To understand the benefits of astaxanthin in dyspepsia, it is necessary to categorize specific types; most common forms are either non-ulcer dyspepsia or gastric dyspepsia. Non-ulcer dyspepsia problems usually do not have an identifiable cause, but fortunately, for most cases it is non-disease related and therefore temporary. On the other hand, gastric type dyspepsia is more severe and linked to identifiable causes. For example, the bacterial infection of Helicobacter pylori is a commonly known cause. Pathological symptoms of H. pylori infection include high levels of oxidative stress and inflammation in the stomach lining and symptoms like gastric pain and acid reflux., H. pylori can contribute to mild and severe kinds of symptoms, but on the other hand, people who are H. pylori positive can remain asymptomatic whereas others may develop into clinical problems. It is still unclear what triggers the severe form of infection and how the bacteria is passed on, but scientists suggested using strong antioxidants like astaxanthin for therapy and better long term protection.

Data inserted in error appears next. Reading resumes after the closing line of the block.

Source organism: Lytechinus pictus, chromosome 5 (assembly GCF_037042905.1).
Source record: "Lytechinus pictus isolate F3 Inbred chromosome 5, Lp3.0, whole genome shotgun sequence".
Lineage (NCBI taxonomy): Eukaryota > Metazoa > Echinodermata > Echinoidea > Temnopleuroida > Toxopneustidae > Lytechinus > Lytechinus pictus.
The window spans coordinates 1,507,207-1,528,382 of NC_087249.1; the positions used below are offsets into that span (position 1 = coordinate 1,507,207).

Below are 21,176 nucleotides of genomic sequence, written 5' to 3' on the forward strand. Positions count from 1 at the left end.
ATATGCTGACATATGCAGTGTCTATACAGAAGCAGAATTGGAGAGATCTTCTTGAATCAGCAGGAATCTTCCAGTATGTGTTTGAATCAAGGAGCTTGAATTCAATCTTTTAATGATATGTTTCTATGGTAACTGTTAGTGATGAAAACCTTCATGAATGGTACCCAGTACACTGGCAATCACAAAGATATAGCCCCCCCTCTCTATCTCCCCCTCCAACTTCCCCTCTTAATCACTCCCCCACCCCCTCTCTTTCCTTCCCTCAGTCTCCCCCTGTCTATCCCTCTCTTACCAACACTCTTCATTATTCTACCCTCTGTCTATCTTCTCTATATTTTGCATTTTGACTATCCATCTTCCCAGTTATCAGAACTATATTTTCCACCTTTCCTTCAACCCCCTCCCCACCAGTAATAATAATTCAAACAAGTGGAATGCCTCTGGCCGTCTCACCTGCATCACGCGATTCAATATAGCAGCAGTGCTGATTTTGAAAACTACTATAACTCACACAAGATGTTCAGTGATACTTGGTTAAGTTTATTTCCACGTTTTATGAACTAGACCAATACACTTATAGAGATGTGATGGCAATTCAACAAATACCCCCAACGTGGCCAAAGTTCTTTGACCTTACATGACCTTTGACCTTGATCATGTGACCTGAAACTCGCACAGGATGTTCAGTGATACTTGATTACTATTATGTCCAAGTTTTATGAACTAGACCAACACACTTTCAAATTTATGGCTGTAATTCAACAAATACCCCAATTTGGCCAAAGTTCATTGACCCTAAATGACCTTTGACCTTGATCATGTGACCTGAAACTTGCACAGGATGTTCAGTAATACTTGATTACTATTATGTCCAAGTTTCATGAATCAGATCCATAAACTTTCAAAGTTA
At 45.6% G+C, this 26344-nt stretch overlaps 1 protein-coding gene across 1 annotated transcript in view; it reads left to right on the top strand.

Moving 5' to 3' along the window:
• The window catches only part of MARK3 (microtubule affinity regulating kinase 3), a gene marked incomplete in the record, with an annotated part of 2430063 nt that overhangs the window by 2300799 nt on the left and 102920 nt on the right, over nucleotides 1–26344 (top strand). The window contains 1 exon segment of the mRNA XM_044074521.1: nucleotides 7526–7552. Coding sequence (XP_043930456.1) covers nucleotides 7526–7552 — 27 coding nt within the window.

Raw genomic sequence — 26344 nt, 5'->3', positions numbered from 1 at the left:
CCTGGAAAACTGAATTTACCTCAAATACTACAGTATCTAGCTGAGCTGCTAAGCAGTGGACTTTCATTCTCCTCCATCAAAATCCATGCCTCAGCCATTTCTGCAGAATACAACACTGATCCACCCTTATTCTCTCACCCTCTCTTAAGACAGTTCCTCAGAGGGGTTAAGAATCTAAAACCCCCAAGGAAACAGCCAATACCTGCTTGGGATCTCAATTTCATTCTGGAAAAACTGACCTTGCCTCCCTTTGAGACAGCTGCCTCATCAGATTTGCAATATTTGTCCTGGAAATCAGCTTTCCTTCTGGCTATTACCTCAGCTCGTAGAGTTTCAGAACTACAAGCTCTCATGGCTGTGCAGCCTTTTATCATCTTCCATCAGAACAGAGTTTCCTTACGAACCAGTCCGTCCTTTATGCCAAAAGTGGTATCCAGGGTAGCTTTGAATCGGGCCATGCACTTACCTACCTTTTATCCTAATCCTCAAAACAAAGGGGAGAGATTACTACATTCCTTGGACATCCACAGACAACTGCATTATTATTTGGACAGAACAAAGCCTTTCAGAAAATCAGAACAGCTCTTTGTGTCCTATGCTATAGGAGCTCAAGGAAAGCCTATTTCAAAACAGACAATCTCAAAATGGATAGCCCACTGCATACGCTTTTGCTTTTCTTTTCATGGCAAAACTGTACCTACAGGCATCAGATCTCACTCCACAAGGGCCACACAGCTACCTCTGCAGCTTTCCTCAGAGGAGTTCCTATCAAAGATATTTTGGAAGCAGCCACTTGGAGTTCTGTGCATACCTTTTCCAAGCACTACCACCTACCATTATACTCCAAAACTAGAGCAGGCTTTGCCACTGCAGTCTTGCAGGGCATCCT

Helicobacter pylori in Gastric Dyspepsia